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It's been 1 mo. & she fights us verbally all the way. She says that she takes sponge baths daily, but the wash cloths are seldom used, staying dry for days at a time; yet she swears that she's cleaning herself daily. I think that she THINKS that she cleans herself, but in reality, she really isn't. We get tired of arguing with her & trying to explain that she needs to take a real bath at least once a week. She is very stubborn & we can't make her bathe. She wants to be in control over everything, & she becomes very hard to deal with for days after an argument. Any suggestions would be helpful because we will probably not put her into a nursing home unless her health diminishes seriously.

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Take a step back.

"She needs to take a real bath at least once a week." She does? Why? What will happen if she doesn't? Honestly, this is one area where whatever you can persuade her to agree to is going to have to be good enough.

You and I shower or bathe daily, more or less, I expect, and feel wriggly pretty quickly if we don't. But for your MIL, normal is whatever routine she's established for herself over, say, the last twenty years. She's comfy like that. Any changes you still want to introduce have to have an upside for her, and be gone about carefully.

Tired of arguing with her? My goodness, I bet you are! So would I be. It is an exercise in futility.

Instead, concentrate on any real problems this is creating. If - frankly - she smells, you could supply her with baby wipes to use after she's been to the bathroom, for example. You can knock politely on the door while she's in there and ask if you can lend a hand with her back (everyone likes having their back done, don't they?). If it's a privacy issue, consider getting a professional caregiver in specifically to assist her with bathing, because a nurse in a uniform is much less threatening than your DIL when it comes to getting naked. One thing I did for my own peace of mind, rather than any real reason, was ask a nurse to check my mother's skin integrity; again, your MIL might be more cheerful about discussing issues like that with a nurse than with you.

Has she only been living with you for a month? That's very early days. Give her time, seize opportunities as they present themselves, and above all don't worry about bathing to schedule - just keep encouraging her and watch out for specific problems.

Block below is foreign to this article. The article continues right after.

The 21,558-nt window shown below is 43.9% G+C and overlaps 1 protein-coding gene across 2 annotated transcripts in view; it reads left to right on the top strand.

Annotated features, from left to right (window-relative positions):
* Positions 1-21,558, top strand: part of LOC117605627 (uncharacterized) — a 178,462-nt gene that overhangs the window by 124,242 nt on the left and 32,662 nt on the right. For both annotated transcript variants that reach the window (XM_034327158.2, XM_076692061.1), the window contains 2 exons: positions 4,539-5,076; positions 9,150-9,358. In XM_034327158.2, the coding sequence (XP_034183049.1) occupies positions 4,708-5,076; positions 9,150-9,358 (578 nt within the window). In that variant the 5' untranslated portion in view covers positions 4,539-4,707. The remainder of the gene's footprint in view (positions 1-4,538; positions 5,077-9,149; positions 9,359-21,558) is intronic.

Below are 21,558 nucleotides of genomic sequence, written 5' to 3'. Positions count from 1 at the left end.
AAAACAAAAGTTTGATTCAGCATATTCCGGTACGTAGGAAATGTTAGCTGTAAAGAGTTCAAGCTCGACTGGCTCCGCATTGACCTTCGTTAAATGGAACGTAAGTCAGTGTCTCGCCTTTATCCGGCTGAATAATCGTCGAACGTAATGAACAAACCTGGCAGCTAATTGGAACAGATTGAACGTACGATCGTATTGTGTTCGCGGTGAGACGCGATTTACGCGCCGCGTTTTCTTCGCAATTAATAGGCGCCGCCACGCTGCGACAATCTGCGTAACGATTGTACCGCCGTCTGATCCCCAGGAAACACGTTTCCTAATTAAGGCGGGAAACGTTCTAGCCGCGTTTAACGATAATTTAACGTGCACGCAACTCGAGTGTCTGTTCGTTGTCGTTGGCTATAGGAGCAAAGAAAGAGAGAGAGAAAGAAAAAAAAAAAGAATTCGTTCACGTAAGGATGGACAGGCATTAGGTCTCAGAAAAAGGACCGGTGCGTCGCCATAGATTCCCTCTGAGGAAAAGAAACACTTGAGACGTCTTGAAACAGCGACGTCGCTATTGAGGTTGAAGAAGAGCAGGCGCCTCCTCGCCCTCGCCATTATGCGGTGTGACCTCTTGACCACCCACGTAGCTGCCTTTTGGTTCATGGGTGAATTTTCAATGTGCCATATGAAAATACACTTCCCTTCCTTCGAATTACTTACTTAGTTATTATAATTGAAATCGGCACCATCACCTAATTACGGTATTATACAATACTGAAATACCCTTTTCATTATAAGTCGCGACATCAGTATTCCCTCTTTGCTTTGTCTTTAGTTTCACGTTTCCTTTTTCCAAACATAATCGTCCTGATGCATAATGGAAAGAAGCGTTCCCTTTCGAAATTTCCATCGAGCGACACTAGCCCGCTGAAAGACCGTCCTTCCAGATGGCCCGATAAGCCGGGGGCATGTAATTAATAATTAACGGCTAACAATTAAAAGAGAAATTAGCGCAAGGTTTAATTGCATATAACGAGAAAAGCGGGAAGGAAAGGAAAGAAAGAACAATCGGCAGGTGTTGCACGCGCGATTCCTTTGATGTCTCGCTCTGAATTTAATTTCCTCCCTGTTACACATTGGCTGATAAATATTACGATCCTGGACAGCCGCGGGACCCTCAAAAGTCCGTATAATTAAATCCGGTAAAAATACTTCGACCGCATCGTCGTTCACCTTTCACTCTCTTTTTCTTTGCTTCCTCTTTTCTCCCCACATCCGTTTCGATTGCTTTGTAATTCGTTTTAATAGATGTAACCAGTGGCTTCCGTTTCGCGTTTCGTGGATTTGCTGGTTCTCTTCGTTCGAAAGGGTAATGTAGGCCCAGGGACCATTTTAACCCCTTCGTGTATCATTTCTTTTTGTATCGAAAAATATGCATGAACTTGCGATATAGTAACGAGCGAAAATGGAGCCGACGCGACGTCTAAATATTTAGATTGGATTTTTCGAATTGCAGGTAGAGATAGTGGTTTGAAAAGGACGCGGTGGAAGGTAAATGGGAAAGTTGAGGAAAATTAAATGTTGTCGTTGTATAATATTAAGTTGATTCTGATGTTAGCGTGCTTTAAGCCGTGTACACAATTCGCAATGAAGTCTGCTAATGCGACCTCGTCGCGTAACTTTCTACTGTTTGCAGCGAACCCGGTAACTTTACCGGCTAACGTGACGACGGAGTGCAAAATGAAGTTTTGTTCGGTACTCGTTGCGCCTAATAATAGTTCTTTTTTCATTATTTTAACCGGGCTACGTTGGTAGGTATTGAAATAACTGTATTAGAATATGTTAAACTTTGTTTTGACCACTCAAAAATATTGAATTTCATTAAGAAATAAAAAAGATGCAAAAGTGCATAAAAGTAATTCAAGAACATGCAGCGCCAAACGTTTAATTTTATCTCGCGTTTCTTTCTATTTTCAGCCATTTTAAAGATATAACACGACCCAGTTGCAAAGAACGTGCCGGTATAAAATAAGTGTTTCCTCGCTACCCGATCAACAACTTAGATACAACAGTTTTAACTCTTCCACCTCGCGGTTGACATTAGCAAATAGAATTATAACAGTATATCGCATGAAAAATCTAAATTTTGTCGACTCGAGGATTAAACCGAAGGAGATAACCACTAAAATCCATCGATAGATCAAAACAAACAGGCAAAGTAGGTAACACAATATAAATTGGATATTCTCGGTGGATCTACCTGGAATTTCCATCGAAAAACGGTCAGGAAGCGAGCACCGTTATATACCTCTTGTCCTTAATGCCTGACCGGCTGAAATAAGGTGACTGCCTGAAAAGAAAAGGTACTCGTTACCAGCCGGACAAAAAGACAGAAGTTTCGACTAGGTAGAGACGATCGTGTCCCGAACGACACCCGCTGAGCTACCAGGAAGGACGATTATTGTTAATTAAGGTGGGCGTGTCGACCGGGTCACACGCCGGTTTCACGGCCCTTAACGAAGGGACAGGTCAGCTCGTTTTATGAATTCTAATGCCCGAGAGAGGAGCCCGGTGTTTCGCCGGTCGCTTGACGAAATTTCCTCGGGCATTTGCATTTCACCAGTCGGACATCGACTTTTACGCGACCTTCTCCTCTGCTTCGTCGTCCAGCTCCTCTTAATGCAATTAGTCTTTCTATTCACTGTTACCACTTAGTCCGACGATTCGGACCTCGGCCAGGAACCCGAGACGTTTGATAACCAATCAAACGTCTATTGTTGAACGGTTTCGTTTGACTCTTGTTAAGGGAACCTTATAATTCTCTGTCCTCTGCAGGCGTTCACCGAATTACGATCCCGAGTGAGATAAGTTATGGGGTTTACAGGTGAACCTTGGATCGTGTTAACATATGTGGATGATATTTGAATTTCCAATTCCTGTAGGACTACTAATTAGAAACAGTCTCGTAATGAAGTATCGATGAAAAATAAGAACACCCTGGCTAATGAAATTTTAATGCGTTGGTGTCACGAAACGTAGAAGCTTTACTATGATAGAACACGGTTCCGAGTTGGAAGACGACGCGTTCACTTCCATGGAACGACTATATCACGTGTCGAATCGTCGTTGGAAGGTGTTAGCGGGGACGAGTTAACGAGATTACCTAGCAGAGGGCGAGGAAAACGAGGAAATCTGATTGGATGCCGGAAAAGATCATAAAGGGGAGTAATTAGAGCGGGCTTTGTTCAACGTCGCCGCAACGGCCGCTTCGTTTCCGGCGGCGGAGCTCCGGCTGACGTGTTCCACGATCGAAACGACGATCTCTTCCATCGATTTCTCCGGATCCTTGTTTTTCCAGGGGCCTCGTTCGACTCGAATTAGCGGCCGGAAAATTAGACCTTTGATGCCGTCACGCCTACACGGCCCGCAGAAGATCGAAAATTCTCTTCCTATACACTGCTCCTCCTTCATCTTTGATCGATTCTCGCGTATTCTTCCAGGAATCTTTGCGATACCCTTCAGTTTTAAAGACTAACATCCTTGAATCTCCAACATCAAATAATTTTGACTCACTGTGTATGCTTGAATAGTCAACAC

Also - only mentioning this because you haven't in your post, I'm sure it will have crossed your mind - do check that the bathroom is warm, easy *for her* to use, and as safe as you can make it. Small problems can be big issues when you're 93.
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Yes short of the team of wild horses mentioned above forget that. One of the main things I have mentioned previously is the question of privacy. Do not strip anyone naked and expect them to just stand there obediently while you hose them down it ain't gonna happen. Only expose the part you are actually washing at the time and wrap the rest in large warm towells. Sitting at the sink is less threatening than standing. Have her undress but leave the panties on and quickly put on a terry cloth robe. In the bathroom open the front of the robe and wash the front. Pull down the panties far enough to just do the front not between the legs unless sh allows or hand her the cloth to do that her self shielding her privates from your eyes with a towel which she will then use to wipe while you avert your eyes!!!!!!!!
next do the arms one at a time leaving the second in the robe. Give her a big warm towel to cover the front and remove the robe. Wash the back and pull the panties down. now you can do a good job on the privates from behind and check for any problems. Put the robe back on and remove the panties and replace with clean. Have her sit and the legs should be no problem, offer to shave if she would like. Pay very careful attention to the feet and between the toes. note any fungus and treat with OTC or visit the Dr. the whole family does not need to catch athletes foot.
You have only been careing for her for a month so give it time and she will learn to trust you. go as far as you can and she will allow the first few times. Be sure to check any skin folds like under the breast because they are prime area for yeast infections. if you find anything when you have finished be sure to wash your hands well and scrub under your finger nails to avoid catching anything your self.
if all else fails it may be easier to start by doing it in bed so she can clutch the bedclothes up to her chin and you can do the dirty dead completely under the covers. privacy is extremely important with the elderly whether it be family or professionals. Seems to be lacking in many professionals these days.
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Give her a comfy, warm and cozy sponge bath by the kitchen sink. (More room than the bathroom.) Promise her a pretty if she'll "just try it out once." Maybe HER pretty is a chocolate sundae from McDonald's or a piece of pizza or whatever.

For her hair, use a big turkish towel around her neck and a pretty wet washcloth. You might try one of the no-rinse body washes available at the drug store so you don't have to worry about getting all the soap out of her hair. (I've never tried it that way, but it might work.) Use a leave-in conditioner. In short, make her smell and feel reeeeeal purdy. ;)